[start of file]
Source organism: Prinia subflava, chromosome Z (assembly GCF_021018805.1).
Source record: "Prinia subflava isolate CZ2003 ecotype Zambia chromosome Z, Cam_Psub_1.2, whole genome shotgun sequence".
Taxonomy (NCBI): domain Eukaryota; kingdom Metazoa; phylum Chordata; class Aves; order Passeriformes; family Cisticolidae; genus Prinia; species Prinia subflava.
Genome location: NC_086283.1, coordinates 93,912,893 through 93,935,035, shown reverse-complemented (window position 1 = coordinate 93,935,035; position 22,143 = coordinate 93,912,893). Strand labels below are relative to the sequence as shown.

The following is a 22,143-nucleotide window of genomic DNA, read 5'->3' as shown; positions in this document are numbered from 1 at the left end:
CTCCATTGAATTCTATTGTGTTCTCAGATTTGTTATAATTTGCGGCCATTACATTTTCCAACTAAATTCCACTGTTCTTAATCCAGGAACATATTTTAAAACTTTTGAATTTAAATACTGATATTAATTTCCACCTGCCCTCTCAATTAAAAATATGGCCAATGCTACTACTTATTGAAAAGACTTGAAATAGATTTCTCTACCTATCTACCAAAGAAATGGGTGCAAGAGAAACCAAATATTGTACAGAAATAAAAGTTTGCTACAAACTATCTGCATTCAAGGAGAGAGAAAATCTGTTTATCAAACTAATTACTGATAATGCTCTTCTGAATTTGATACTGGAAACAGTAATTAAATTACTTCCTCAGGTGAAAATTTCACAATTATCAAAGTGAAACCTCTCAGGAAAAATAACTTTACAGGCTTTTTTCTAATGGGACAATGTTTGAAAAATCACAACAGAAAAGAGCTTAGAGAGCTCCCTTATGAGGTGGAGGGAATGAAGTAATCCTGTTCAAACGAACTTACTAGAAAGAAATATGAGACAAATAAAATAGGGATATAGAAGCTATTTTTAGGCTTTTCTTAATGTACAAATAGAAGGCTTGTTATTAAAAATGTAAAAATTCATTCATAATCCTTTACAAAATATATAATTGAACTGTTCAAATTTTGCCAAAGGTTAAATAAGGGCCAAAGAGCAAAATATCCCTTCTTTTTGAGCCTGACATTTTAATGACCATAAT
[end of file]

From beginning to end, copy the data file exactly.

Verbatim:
Source organism: Prinia subflava, chromosome Z (assembly GCF_021018805.1).
Source record: "Prinia subflava isolate CZ2003 ecotype Zambia chromosome Z, Cam_Psub_1.2, whole genome shotgun sequence".
Taxonomy (NCBI): domain Eukaryota; kingdom Metazoa; phylum Chordata; class Aves; order Passeriformes; family Cisticolidae; genus Prinia; species Prinia subflava.
Genome location: NC_086283.1, coordinates 93,912,893 through 93,935,035, shown reverse-complemented (window position 1 = coordinate 93,935,035; position 22,143 = coordinate 93,912,893). Strand labels below are relative to the sequence as shown.

The following is a 22,143-nucleotide window of genomic DNA, read 5'->3' as shown; positions in this document are numbered from 1 at the left end:
CTCCATTGAATTCTATTGTGTTCTCAGATTTGTTATAATTTGCGGCCATTACATTTTCCAACTAAATTCCACTGTTCTTAATCCAGGAACATATTTTAAAACTTTTGAATTTAAATACTGATATTAATTTCCACCTGCCCTCTCAATTAAAAATATGGCCAATGCTACTACTTATTGAAAAGACTTGAAATAGATTTCTCTACCTATCTACCAAAGAAATGGGTGCAAGAGAAACCAAATATTGTACAGAAATAAAAGTTTGCTACAAACTATCTGCATTCAAGGAGAGAGAAAATCTGTTTATCAAACTAATTACTGATAATGCTCTTCTGAATTTGATACTGGAAACAGTAATTAAATTACTTCCTCAGGTGAAAATTTCACAATTATCAAAGTGAAACCTCTCAGGAAAAATAACTTTACAGGCTTTTTTCTAATGGGACAATGTTTGAAAAATCACAACAGAAAAGAGCTTAGAGAGCTCCCTTATGAGGTGGAGGGAATGAAGTAATCCTGTTCAAACGAACTTACTAGAAAGAAATATGAGACAAATAAAATAGGGATATAGAAGCTATTTTTAGGCTTTTCTTAATGTACAAATAGAAGGCTTGTTATTAAAAATGTAAAAATTCATTCATAATCCTTTACAAAATATATAATTGAACTGTTCAAATTTTGCCAAAGGTTAAATAAGGGCCAAAGAGCAAAATATCCCTTCTTTTTGAGCCTGACATTTTAATGACCATAAT